In 2014 Family Rights Group established Your Family, Your Voice, an alliance of families, practitioners and academics. Among their projects are academic papers focused on topics that families define as pressing areas of concern and which capture the voices of families. Academics do their research under the oversight of a Parent Advisory Panel, which offers guidance on how to develop respectful, effective methods of learning from families. Your Family, Your Voice has used these research papers to center the experiences of families in reforming child protection, care and related systems.

Read their most recent paper about families’ experience with the child welfare system, “Stepping Up, Stepping Down,” which they have used to advocate for parents to have a greater voice and role in determining the progress of their own cases.

Parent Advocates Guide Research on Parent Experiences, Autralia

Family Inclusion Strategies in the Hunter (FISH)

Parent advocates from FISH provided support and advice to researchers from the University of Newcastle and the nonprofit Life Without Barriers to produce research that highlights the difficulties parents experience when children are removed and placed in foster care.



Using Research to Expand the Role of Parent Advocates, The United States

New York City’s Administration for Children’s Services Office of Advocacy

Parent advocates have become central players in New York City’s Initial Child Safety Conferences, critical meetings when parents and child welfare officials come together to decide whether children will be placed in stranger or kinship foster care, or whether they can agree on a safety plan that would avoid removal. Parent advocates provide parents with support and information during this high-pressured meeting.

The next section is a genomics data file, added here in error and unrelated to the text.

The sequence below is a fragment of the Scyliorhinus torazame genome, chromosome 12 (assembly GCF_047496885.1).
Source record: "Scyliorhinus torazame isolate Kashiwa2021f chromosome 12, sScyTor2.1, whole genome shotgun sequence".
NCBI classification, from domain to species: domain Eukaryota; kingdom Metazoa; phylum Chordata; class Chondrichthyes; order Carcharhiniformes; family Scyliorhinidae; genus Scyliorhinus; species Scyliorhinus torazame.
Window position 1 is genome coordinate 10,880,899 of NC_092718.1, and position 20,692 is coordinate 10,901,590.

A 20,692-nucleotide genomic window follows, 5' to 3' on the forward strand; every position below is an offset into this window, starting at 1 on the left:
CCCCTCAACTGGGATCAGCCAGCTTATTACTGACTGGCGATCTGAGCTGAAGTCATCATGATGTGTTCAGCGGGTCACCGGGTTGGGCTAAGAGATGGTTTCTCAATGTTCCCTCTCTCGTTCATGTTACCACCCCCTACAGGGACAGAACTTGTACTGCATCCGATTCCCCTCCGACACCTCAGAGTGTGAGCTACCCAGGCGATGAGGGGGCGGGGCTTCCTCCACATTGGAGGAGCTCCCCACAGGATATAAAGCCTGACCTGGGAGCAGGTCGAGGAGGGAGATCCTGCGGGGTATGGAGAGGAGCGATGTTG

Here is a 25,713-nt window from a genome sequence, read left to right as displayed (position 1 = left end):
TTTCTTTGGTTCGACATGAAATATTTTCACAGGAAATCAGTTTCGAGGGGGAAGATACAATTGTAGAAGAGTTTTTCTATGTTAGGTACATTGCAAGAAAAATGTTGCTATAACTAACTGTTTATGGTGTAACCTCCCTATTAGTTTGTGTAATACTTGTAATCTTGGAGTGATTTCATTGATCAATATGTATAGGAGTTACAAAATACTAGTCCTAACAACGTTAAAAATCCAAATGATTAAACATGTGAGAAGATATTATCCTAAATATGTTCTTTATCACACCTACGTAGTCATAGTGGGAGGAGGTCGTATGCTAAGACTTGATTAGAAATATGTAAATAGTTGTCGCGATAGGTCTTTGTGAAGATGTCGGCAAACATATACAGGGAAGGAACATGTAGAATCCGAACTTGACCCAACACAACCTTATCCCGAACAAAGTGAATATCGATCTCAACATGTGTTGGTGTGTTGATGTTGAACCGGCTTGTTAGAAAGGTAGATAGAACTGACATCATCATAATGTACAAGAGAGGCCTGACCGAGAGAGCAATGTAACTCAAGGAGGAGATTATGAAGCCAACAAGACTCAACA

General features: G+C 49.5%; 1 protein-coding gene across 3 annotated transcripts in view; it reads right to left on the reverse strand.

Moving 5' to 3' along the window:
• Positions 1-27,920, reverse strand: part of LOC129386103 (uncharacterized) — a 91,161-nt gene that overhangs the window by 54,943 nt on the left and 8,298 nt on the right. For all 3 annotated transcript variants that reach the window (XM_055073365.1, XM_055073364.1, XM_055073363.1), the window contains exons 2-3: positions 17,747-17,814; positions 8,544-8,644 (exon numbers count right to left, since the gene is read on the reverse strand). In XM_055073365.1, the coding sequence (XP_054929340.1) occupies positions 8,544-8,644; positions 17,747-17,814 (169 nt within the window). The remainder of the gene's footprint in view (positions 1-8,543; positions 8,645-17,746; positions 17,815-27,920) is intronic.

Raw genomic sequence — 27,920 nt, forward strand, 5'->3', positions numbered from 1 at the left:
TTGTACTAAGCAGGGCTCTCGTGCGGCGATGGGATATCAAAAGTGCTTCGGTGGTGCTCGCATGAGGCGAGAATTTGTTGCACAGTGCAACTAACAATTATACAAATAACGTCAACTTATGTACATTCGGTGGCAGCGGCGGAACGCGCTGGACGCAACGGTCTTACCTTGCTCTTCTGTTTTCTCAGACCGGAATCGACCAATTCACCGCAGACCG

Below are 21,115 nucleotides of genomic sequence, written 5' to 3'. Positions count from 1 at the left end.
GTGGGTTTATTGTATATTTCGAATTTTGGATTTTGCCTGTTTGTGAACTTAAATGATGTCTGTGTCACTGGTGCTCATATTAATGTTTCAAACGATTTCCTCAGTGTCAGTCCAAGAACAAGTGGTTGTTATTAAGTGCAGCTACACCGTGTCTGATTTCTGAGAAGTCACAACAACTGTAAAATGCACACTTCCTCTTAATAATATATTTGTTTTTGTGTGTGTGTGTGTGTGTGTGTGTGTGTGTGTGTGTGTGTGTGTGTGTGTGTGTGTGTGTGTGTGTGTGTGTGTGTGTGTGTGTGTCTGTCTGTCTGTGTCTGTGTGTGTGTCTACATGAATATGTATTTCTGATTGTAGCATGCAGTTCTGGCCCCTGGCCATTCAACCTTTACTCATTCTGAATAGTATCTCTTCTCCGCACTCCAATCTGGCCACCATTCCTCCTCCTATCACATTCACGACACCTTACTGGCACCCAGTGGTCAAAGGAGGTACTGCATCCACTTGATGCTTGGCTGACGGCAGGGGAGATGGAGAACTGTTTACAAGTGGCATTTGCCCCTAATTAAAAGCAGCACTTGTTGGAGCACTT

The Administration’s Office of Advocacy used initial research on the positive impact of parent advocates in Initial Child Safety Conferences to launch a pilot project and evaluation to expand that role and provide ongoing parent advocacy support during an investigation.

Read the Program Evaluation Final Report: Building Evidence About Parent Advocacy Initiative in Initial Child Safety Conferences



Research Shows that Holistic Teams Improve Outcomes, The United States

The Cornerstone Model

In the United States, teams of lawyers, social workers and parent advocates have shown far better rates of reunification and overall reduced stays for children in foster care. This teamwork, also known as the Cornerstone Model, has been studied extensively in a number of states.

Below is a summary of the model and the research on it:

Additionally, Managing Attorney, Kathleen Creamer and Peer Parent Advocate, April Lee at Community Legal Services of Philadelphia wrote a related blog post: Why High-Quality Interdisciplinary Legal Representation for Parents is Essential to Keeping Kids with Family


Additional Resources

Research Shows the Need for New Ways to Protect Children and Support Families: 

Research can be used by advocates to show the harm of the child welfare system and to push for societal changes that would keep children safe while strengthening families and communities. Here you can find several research studies that may be useful tools for advocacy efforts.

Take Root Justice:

Research for Organizing: A Toolkit for Participatory Action Research from Take Root Justice
This toolkit is designed for organizations and individuals that want to use participatory action research (PAR) to support their work towards social justice. PAR helps us to analyze and document the problems that we see in our communities; allows us to generate data and evidence that strengthens our social justice work and ensures that we are the experts about the issues that face our communities.


  • The Rise & Shine Parent Leadership Program 2019 and 2020 Program Reports were developed based on surveys of and reflections by parent leaders who graduated from the Rise & Shine Program.
  • Rise facilitated community conversations as part of a longer-term process to develop and support a vision for building safe, just and healing-centered communities that support the well-being of children and families — without child welfare system surveillance and involvement.  The community conversations were the first step in a larger Participatory Action Research (PAR) project that Rise will conduct in partnership with TakeRoot Justice.